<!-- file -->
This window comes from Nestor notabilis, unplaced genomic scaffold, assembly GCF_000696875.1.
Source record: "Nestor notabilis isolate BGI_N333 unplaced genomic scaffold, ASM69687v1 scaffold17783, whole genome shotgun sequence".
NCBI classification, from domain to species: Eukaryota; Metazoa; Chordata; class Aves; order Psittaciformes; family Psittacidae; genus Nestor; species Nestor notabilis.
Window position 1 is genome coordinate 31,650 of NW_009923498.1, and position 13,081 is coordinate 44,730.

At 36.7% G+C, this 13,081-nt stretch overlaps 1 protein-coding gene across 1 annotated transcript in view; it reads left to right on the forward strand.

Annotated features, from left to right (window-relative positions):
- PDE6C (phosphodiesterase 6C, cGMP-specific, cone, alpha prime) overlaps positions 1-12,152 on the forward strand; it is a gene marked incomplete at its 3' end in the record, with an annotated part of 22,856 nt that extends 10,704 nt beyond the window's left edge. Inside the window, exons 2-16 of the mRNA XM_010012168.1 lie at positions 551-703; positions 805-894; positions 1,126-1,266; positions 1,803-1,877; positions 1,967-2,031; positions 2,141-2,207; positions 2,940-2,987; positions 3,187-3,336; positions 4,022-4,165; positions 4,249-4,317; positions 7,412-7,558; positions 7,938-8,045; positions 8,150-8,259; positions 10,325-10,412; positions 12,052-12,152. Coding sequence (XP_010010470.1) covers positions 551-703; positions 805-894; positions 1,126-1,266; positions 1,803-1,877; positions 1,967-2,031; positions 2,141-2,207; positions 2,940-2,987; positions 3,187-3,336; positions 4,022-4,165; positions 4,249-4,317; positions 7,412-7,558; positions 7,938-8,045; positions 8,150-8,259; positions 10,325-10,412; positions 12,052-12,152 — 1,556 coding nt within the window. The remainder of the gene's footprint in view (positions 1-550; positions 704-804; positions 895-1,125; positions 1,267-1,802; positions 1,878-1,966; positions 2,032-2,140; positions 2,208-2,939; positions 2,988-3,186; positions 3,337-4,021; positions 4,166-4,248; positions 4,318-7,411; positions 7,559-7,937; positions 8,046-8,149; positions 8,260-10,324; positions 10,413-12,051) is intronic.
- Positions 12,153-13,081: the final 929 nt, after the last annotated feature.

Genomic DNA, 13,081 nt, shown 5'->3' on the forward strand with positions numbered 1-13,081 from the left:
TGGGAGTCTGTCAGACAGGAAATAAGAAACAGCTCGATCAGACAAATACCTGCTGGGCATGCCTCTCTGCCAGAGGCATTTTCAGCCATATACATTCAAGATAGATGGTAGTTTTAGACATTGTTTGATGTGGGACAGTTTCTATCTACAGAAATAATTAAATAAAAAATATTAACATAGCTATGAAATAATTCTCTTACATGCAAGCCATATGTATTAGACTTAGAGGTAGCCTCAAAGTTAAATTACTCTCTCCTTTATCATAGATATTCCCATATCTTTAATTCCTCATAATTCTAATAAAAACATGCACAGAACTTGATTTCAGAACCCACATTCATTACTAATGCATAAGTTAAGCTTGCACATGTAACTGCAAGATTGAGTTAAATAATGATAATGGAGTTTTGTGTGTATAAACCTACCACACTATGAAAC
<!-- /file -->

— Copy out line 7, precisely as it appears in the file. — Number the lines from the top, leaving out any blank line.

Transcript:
- PDE6C (phosphodiesterase 6C, cGMP-specific, cone, alpha prime) overlaps positions 1-12,152 on the forward strand; it is a gene marked incomplete at its 3' end in the record, with an annotated part of 22,856 nt that extends 10,704 nt beyond the window's left edge. Inside the window, exons 2-16 of the mRNA XM_010012168.1 lie at positions 551-703; positions 805-894; positions 1,126-1,266; positions 1,803-1,877; positions 1,967-2,031; positions 2,141-2,207; positions 2,940-2,987; positions 3,187-3,336; positions 4,022-4,165; positions 4,249-4,317; positions 7,412-7,558; positions 7,938-8,045; positions 8,150-8,259; positions 10,325-10,412; positions 12,052-12,152. Coding sequence (XP_010010470.1) covers positions 551-703; positions 805-894; positions 1,126-1,266; positions 1,803-1,877; positions 1,967-2,031; positions 2,141-2,207; positions 2,940-2,987; positions 3,187-3,336; positions 4,022-4,165; positions 4,249-4,317; positions 7,412-7,558; positions 7,938-8,045; positions 8,150-8,259; positions 10,325-10,412; positions 12,052-12,152 — 1,556 coding nt within the window. The remainder of the gene's footprint in view (positions 1-550; positions 704-804; positions 895-1,125; positions 1,267-1,802; positions 1,878-1,966; positions 2,032-2,140; positions 2,208-2,939; positions 2,988-3,186; positions 3,337-4,021; positions 4,166-4,248; positions 4,318-7,411; positions 7,559-7,937; positions 8,046-8,149; positions 8,260-10,324; positions 10,413-12,051) is intronic.